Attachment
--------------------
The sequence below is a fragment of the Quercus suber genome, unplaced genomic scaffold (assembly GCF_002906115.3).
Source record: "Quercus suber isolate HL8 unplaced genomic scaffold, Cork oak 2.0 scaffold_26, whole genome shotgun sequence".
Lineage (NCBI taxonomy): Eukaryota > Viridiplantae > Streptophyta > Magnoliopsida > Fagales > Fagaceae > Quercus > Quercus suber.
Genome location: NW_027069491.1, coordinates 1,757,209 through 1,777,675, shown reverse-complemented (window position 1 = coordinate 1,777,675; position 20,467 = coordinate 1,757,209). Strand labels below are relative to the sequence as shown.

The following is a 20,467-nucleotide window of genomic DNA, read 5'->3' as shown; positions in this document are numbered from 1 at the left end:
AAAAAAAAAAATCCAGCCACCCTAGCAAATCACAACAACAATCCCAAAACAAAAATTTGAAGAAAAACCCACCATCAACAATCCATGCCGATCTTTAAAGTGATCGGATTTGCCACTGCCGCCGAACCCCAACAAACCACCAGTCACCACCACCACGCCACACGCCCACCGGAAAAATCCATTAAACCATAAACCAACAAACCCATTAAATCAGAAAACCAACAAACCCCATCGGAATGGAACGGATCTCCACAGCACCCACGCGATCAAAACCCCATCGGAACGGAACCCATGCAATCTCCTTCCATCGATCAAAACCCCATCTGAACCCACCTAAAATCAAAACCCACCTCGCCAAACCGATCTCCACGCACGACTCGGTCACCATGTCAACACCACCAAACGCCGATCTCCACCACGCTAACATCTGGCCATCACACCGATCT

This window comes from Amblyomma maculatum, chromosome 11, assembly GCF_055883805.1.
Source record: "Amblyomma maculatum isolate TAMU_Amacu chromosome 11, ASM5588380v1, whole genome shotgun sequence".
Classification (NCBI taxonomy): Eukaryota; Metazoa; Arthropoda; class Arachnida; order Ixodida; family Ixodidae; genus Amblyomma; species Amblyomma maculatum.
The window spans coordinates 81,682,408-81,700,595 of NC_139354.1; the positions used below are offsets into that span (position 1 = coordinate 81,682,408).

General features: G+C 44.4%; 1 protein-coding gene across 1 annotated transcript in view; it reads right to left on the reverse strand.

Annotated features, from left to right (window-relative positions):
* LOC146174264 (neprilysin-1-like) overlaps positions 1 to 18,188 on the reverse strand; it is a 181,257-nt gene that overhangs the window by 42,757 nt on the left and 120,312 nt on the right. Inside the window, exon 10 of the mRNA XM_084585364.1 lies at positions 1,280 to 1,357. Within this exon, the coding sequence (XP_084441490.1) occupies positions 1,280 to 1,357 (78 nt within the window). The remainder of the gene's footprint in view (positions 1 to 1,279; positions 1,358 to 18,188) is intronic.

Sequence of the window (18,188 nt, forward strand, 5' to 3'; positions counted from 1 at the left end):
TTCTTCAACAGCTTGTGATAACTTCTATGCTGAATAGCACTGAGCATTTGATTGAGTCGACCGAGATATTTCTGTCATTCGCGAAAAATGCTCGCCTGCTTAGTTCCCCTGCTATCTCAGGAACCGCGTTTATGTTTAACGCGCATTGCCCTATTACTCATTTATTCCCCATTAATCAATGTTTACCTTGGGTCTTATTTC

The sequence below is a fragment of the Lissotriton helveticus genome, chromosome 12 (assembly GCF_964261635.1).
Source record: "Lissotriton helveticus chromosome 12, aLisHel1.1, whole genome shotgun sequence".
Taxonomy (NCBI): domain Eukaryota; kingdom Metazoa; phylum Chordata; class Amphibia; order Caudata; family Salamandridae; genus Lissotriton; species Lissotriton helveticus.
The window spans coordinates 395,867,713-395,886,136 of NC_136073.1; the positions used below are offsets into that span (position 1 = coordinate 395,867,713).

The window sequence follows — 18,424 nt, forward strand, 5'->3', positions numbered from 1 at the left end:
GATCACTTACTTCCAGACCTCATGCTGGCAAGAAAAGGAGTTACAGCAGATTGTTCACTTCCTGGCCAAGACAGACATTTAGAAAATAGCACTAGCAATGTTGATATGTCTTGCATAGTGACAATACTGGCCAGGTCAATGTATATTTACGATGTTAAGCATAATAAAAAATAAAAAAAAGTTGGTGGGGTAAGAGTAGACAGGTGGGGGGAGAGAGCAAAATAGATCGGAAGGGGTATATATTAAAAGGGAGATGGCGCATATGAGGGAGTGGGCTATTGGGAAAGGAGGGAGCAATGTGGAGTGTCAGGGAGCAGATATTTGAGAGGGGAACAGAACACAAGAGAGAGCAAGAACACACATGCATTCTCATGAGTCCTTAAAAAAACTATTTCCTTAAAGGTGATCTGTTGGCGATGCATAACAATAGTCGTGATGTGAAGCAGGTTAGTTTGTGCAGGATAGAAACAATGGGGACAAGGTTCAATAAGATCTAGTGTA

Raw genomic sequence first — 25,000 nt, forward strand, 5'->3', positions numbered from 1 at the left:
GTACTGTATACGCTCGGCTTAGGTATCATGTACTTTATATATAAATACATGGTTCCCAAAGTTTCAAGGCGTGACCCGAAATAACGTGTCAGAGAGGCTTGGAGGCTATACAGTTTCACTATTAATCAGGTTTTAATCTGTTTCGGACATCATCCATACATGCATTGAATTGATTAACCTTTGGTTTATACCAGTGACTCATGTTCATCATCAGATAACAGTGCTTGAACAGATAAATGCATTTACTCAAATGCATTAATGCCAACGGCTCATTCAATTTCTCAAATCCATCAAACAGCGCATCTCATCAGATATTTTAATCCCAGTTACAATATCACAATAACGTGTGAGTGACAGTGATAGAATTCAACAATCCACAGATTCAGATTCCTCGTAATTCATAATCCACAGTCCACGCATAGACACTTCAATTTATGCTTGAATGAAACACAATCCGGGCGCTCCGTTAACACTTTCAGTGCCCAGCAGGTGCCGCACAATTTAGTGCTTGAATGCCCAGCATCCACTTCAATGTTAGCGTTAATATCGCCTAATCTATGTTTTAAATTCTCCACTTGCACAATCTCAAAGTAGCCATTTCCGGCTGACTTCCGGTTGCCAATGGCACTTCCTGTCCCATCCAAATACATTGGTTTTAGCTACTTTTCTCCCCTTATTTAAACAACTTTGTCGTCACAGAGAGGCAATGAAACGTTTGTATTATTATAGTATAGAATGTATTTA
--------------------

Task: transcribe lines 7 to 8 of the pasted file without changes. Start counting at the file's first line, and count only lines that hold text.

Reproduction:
This window comes from Amblyomma maculatum, chromosome 11, assembly GCF_055883805.1.
Source record: "Amblyomma maculatum isolate TAMU_Amacu chromosome 11, ASM5588380v1, whole genome shotgun sequence".